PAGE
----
Picture a scenario where the household hydro bill gets progressively cheaper, rather than more expensive. TeamMTL, a group of McGill University and Concordia University students and faculty, have collaborated to build a house that produces as much, if not more, energy than it consumes. This energy-efficient home is their entry in a prestigious international competition: The Solar Decathlon China.
This event challenges university students and faculty to design and build a net-zero energy house, with the long term objective of creating sustainable cities that will help reduce pollution and waste in some of the world’s most populated urban settlements. The only Canadian team entering the Decathlon is TeamMTL.
“[T]he opportunity to work with industry partners in the design and construction of a home that is a model of sustainability and affordability is rare for students, and it is an invaluable learning experience for our team,” said Sophie Jemtrud, communications leader for TeamMTL.
The competition will take place from July to October 2018 in Dezhou, China, and was revamped this year to cover “innovation, water use and re-use strategies, smart energy use, and market potential” in addition to its old goals, including “cost-effective architectural and engineering design, energy-efficient heating and cooling systems, appliances, and electronics, occupant health and comfort, and communications.”
Team members come from diverse departments, such as architecture, design and computation, arts, engineering, business, management, and dance and theatre. At the end of construction, the Canadian group will transport their residence to China and will compete with groups representing universities from around the world.
This team is tasked with the design and construction of a Deep-Performance Dwelling (DPD). Along with the net-zero and low-carbon design, the DPD takes a culturally-centered approach to city dwelling that is of great historic, social, and functional value.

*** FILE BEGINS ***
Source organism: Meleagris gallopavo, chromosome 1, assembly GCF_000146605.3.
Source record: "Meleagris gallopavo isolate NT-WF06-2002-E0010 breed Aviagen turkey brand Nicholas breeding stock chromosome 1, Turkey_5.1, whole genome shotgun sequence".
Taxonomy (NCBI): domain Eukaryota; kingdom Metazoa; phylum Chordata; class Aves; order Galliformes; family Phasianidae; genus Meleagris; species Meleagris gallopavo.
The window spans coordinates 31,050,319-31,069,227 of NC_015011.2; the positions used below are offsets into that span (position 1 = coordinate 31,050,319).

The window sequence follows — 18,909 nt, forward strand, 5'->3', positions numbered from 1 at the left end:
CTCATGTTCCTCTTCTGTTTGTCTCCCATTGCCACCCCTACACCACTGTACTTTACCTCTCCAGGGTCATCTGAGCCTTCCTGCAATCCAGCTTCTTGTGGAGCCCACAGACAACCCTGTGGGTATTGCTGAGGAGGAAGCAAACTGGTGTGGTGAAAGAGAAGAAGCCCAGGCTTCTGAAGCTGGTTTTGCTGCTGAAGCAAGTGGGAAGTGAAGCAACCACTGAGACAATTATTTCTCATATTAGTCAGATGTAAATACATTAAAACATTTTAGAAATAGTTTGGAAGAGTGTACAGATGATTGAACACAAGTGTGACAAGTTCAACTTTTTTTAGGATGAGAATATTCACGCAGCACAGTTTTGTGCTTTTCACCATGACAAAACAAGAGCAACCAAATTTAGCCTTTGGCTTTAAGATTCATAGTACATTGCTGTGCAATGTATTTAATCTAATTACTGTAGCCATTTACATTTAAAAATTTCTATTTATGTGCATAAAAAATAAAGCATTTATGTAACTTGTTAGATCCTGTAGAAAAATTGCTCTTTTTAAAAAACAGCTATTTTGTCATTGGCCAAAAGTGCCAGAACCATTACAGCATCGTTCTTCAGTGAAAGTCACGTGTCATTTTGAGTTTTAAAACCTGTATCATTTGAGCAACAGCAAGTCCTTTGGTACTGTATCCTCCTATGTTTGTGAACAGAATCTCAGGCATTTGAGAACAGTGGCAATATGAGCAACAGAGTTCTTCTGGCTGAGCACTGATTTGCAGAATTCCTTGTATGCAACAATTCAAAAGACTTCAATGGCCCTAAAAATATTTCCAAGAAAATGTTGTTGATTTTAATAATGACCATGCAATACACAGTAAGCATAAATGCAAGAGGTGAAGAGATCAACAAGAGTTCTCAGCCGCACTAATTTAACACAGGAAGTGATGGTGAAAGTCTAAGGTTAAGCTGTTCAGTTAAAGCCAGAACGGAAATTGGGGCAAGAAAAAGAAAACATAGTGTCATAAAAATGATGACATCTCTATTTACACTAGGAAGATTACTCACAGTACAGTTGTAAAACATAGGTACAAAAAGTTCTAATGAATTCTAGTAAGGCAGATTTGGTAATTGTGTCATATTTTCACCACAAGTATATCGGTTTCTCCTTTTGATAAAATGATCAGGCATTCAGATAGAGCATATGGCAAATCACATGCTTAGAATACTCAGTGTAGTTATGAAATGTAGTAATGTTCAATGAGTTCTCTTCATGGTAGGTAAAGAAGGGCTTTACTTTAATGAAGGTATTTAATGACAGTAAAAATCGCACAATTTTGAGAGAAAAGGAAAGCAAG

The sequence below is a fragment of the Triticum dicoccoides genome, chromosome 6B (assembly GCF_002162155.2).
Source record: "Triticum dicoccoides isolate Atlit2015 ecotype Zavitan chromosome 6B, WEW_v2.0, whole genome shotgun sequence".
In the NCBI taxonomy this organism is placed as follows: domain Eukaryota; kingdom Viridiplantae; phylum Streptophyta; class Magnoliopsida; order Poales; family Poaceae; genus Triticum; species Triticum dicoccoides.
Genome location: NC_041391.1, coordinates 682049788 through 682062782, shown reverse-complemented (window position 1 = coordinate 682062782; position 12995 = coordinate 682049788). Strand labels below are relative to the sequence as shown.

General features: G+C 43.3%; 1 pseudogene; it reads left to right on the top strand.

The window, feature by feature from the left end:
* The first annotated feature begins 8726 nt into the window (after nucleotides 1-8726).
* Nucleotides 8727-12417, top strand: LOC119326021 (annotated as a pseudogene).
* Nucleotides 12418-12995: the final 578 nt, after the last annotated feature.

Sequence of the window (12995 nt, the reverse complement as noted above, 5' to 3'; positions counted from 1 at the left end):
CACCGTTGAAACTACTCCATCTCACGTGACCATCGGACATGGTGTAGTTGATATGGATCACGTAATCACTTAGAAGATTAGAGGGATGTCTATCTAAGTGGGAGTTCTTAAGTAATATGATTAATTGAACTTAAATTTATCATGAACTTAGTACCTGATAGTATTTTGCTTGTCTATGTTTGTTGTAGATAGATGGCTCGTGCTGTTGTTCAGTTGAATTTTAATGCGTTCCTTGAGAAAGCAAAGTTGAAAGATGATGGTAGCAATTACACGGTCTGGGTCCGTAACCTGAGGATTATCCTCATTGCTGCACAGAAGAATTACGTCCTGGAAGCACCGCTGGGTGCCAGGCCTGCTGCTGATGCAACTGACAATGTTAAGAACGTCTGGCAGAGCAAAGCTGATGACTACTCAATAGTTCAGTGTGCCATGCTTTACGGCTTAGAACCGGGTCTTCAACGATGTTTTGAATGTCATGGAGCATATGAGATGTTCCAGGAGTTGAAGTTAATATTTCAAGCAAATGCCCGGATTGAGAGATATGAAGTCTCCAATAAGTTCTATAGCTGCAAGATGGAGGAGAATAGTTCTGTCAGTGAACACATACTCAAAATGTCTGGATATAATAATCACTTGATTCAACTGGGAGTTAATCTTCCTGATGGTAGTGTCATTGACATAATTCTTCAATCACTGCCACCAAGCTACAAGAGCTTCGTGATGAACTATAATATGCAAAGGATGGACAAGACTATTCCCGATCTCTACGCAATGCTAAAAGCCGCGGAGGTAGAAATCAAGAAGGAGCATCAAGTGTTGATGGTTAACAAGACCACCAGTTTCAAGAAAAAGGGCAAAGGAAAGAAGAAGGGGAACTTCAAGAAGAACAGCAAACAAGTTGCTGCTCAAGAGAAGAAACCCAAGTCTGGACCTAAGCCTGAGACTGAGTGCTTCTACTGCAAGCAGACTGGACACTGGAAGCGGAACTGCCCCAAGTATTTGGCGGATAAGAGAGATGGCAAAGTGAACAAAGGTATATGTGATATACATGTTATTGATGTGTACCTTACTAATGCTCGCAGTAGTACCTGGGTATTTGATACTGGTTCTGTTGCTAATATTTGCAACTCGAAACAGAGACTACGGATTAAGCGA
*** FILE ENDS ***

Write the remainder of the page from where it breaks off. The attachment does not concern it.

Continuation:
TeamMTL is focused on building a sustainable home that contains characteristics and features that suit the urban environment in which it was designed for. The project exhibits blending of different cultural, religious, and philosophical beliefs into a uniquely designed home. Taking inspiration from Montreal’s streets, TeamMTL’s design draws from famous Plateau-style row houses. The team amalgamated Montreal’s urban housing with a style of courtyard housing popular in Shiyan, a city in Northwest China. Traditionally, sustainable homes cater to single families; this row house design allows Canada’s team to economically use the same regulation size, 120 to 200 square meters, to fit more individuals and families.
“[The residence] is the first of its kind in the history of the Solar Decathlon entries,” said Project Leader Michael Jemtrud, associate professor of Architecture at McGill University and former director of the School of Architecture at McGill.
Sponsors have provided the bulk of the funding for the project. Recently, Hydro-Québec sponsored TeamMTL, donating $250,000. Eric Fallion, Vice President at Hydro-Québec Distribution, explains that Hydro-Quebec wholeheartedly supports TeamMTL because the team’s project exemplifies global efforts to create a sustainable, decarbonized future.
Each team that successfully builds a solar house at the competition site will receive at least $100,000. Top finishers will receive significantly more, which will help continue to fund innovative, sustainable, and affordable technologies.
According to spokesperson Jemtrud, the group currently has about 15 students, but aims to expand—hoping to recruit up to 25 new members. Those who are interested in finding out more about the project and even visiting the house may do so at Concordia’s Loyola campus.